3. If you are using a heat gun to make cells in resin art, you will want to get the heat gun closer to your artwork surface, so it pushes the resin. The closer you get the gun to the surface, the more you will move the resin.

How to prevent resin bubbles?

Keep in mind the following tips to prevent resin bubbles:

  • Make sure the resin is warm ( 75-85 F or 24-30C is ideal. )
    You can give cold resin a warm water bath if you like by placing the unopened resin and hardener bottles in a warm water bath for 20 minutes or so, drying them off thoroughly before you measure and mix.
  • Stir your resin mixture slowly: whipping it will induce more bubbles.
  • Pour your resin out slowly and pour close to the surface.
  • Seal anything that may contain air, like wood, inkjet prints, or paper with a brush-on or spray sealant.
  • Pour in thin layers: if you pour too thick, bubbles won’t have a chance to escape to the top or get torched out.

Additional Facts on How to Get Bubbles out of Resin

  • Choose the right resin for your project. For example, if you are casting into molds, choose a resin that is designed for casting.
  • Ensure the surface you are pouring your resin in or on is warm.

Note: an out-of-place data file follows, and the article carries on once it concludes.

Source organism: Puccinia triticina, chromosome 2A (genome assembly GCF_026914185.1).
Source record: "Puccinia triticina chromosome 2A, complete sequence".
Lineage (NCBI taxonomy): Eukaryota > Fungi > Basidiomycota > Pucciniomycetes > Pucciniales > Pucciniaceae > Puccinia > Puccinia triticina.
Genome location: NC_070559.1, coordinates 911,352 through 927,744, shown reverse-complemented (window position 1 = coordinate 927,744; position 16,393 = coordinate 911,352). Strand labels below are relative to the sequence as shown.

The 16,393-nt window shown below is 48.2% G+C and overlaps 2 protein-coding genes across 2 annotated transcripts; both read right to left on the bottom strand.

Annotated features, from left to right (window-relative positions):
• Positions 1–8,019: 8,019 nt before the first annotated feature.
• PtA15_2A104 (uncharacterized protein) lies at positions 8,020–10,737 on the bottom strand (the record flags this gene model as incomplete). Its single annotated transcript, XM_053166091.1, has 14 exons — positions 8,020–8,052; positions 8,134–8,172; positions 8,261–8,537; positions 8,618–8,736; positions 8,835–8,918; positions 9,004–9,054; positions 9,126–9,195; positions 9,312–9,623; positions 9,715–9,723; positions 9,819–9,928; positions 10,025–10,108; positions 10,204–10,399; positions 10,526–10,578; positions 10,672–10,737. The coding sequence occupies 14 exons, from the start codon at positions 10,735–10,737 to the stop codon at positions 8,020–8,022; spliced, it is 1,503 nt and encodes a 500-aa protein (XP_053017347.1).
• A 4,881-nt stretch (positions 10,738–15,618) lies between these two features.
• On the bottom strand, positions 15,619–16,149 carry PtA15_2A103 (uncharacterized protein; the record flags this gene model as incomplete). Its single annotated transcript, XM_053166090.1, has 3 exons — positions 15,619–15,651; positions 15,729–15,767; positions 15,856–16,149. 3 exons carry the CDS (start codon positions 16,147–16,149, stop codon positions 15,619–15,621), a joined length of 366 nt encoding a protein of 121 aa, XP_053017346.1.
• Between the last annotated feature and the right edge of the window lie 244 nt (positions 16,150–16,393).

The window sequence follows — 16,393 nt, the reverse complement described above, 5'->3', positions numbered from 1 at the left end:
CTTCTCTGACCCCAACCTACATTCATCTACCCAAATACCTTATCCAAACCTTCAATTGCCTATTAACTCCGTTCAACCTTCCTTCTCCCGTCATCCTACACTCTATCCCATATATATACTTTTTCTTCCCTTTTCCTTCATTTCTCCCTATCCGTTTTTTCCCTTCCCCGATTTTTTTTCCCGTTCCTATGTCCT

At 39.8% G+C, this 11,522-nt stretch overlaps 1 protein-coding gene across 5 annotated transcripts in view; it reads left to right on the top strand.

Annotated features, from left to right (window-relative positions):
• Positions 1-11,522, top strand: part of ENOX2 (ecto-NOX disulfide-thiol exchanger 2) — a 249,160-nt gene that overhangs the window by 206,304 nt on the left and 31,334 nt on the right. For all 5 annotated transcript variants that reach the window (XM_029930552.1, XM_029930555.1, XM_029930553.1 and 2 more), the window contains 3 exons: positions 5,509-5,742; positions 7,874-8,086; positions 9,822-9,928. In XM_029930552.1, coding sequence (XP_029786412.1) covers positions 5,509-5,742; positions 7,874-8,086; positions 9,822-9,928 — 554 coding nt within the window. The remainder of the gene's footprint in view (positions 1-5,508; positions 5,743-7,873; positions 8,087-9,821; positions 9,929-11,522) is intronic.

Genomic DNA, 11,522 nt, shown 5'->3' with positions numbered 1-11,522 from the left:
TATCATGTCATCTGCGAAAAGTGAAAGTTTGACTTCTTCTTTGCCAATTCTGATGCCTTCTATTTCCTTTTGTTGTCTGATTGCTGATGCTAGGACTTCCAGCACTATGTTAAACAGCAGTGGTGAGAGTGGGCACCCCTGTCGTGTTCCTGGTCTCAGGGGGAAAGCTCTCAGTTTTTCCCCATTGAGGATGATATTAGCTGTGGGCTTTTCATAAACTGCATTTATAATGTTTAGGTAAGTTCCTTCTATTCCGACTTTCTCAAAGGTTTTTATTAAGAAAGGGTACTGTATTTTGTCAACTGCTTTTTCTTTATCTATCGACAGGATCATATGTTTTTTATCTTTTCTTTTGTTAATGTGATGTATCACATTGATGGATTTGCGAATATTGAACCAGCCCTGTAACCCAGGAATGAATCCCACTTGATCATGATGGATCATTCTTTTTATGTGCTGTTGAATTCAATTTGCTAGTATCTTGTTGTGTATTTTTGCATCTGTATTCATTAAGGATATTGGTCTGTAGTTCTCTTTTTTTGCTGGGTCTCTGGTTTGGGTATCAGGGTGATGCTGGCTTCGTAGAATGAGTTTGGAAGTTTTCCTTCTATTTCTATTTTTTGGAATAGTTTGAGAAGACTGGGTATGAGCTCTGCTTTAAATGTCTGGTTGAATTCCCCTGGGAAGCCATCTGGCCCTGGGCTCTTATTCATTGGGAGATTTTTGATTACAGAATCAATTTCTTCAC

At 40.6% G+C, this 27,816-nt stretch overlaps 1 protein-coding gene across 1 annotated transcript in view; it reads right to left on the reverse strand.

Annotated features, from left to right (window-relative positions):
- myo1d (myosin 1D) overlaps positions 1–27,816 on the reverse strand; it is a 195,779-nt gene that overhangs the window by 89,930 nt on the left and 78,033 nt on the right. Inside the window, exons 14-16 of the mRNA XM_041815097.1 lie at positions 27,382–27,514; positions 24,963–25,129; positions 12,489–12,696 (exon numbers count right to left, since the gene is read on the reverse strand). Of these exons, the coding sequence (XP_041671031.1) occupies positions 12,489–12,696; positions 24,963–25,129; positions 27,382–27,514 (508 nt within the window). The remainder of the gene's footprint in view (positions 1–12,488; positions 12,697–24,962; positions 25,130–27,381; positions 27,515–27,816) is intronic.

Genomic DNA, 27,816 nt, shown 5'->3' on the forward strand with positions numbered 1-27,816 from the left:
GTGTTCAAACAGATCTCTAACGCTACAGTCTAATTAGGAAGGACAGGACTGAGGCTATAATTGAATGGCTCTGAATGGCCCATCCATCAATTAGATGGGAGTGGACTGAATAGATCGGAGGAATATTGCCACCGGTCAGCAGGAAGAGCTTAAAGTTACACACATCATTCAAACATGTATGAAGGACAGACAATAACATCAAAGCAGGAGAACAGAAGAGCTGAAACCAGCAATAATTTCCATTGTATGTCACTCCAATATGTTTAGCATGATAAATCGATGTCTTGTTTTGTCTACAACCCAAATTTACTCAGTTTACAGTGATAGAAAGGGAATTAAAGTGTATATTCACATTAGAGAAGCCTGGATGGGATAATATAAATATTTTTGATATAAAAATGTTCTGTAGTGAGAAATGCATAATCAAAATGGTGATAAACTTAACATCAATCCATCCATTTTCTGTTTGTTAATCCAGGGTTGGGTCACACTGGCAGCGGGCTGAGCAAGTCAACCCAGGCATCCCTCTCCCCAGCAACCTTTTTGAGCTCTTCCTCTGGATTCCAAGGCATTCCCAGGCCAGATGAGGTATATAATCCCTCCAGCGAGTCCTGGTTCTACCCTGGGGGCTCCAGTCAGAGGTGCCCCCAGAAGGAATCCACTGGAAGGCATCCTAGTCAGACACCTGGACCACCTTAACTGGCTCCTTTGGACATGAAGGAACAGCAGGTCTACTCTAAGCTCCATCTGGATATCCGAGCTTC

• Roll the resin around your mold/bezel before filling the vessel. If you do get any bubbles, they will be easier to pop now because there is less vertical space for them to move.
  • Dip inclusions in resin before putting them into your mold/bezel. This also breaks the surface tension.
  • Once you have cast all your resin, go over it a final time with a heat source to pop bubbles.

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Janelle Linnard is a home decor enthusiast and writer based in Portland, Oregon. She studied interior design and journalism at the University of Oregon before beginning her career as a freelance writer. In her free time, she loves exploring local antique shops and vintage markets, experimenting with new DIY projects, and sharing her home decor tips and tricks on social media.
Photo of author
Janelle Linnard is a home decor enthusiast and writer based in Portland, Oregon. She studied interior design and journalism at the University of Oregon before beginning her career as a freelance writer. In her free time, she loves exploring local antique shops and vintage markets, experimenting with new DIY projects, and sharing her home decor tips and tricks on social media.